The Multi District Litigation Panel transferred the case into this Multi District Litigation (MDL). See id., MDL Transfer Order [Dkt. 1]. In September 2008, the Court held a three-day Markman hearing.[4] Thereafter, the Court rendered its claims construction opinion and order. See Modified Claims Construction Op. [Dkt. 336]; Modified Order [Dkt. 337] (replacing original claims construction Op. [Dkt. 312] and Order [Dkt. 313] ).

In February 2009, after the claims construction hearing but before the claims construction ruling, Techwin transferred its digital camera business to Samsung Digital Imaging Company, which in turn merged its digital camera business into Korea-based Samsung Electronics Company Ltd. on April 1, 2010.[5] Before Techwin's transfer to Samsung Digital Imaging Company, co-Defendant Opto-Electronics purchased digital cameras made by Techwin and Opto-Electronics

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sold these cameras in the United States. See Mot. for Summ. J. Regarding Wrongfully Accused Products [Dkt. 448], Ex. 2 (First Lee Decl.) ¶ 2; Resp. to Surreply [Dkt. 495], Ex. 8 (Second Lee Decl.) ¶ 2.

A year and a half after Techwin spun-off its digital camera business, in October 2010, Papst moved for leave to file a first amended complaint, seeking to add as defendants in Papst v. Techwin, the following: Samsung Electronics Company Ltd. and its U.S. subsidiaries, Samsung Electronics America, Inc. and Samsung Telecommunications America, LLC. (all three collectively, Samsung Electronics Entities). The Court denied the motion to amend because it was untimely and because it would complicate and delay the litigation against Defendants.[6] See Op. [Dkt. 424]; Order [Dkt. 425].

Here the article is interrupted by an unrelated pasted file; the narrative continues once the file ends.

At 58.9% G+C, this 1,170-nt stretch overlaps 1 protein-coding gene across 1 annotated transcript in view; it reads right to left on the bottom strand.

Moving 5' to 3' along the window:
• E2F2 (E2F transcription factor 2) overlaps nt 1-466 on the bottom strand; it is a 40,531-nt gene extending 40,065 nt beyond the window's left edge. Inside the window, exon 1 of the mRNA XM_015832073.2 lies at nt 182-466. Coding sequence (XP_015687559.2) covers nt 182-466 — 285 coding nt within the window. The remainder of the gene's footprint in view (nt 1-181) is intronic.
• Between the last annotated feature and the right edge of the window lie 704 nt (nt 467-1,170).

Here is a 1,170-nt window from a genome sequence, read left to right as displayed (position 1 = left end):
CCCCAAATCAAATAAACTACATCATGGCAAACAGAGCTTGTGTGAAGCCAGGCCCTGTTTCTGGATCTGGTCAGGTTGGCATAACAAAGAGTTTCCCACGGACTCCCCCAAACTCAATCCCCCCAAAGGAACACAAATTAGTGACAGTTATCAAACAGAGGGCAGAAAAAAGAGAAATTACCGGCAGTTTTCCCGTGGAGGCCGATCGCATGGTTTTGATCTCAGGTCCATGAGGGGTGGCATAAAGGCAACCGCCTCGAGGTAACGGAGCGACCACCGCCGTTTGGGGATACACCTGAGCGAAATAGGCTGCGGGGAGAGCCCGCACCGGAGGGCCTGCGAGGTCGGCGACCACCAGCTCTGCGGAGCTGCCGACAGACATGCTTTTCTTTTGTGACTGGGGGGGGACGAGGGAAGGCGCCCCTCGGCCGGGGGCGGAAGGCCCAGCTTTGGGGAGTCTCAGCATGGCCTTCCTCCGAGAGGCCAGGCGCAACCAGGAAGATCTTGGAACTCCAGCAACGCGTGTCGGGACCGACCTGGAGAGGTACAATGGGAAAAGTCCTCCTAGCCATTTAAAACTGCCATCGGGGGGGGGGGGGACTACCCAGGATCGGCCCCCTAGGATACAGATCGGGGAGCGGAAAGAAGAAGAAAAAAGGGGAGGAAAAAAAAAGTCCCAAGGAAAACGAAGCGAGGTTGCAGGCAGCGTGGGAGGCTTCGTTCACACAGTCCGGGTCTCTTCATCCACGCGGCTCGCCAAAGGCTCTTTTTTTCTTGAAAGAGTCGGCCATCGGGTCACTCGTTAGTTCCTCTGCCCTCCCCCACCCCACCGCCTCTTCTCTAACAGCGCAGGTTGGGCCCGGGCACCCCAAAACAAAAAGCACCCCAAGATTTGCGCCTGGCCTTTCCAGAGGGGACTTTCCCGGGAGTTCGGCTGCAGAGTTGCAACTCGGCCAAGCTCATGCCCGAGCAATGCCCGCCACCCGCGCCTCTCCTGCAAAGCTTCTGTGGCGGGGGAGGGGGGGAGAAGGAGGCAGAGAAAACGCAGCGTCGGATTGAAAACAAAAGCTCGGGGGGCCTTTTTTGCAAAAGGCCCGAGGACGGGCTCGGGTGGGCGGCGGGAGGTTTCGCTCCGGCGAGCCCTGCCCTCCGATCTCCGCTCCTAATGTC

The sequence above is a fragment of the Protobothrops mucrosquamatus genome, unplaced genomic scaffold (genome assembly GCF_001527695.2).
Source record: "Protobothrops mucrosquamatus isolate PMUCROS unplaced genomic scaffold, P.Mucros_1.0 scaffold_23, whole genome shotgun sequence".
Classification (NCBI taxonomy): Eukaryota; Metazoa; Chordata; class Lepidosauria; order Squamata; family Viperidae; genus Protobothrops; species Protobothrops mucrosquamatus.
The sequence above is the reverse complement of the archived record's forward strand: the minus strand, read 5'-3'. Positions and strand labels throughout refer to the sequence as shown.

Thereafter, the Court ordered Papst to file final asserted infringement claims and contentions (Final Contentions) in compliance with detailed requirements. See Mot. for Sanctions [Dkt. 388], Ex. A (Tr. of Aug. 31, 2010 Hearing); Sixth Prac. & Pro. Order (Sixth PPO) [Dkt. 372]. In January 2011, Papst filed Final Contentions, but because Papst failed to follow the direct orders of the Court, the Court ordered sanctions. See Final Contentions [Dkt. 416]; Sanctions Op. [Dkt. 429]; Sanctions Order [Dkt. 430]. In the Sanctions Order, the Court barred Papst " from advancing any arguments for infringement ... that are not set forth specifically and explicitly" in the Final Contentions. See Sanctions Order [Dkt. 430] at 2. In its Final Contentions, Papst also attempted to advance claims against the Samsung Electronics Entities that are not part of this MDL. In the Sanctions Order, the Court struck all contentions that assert claims against the Samsung Electronics Entities. Id.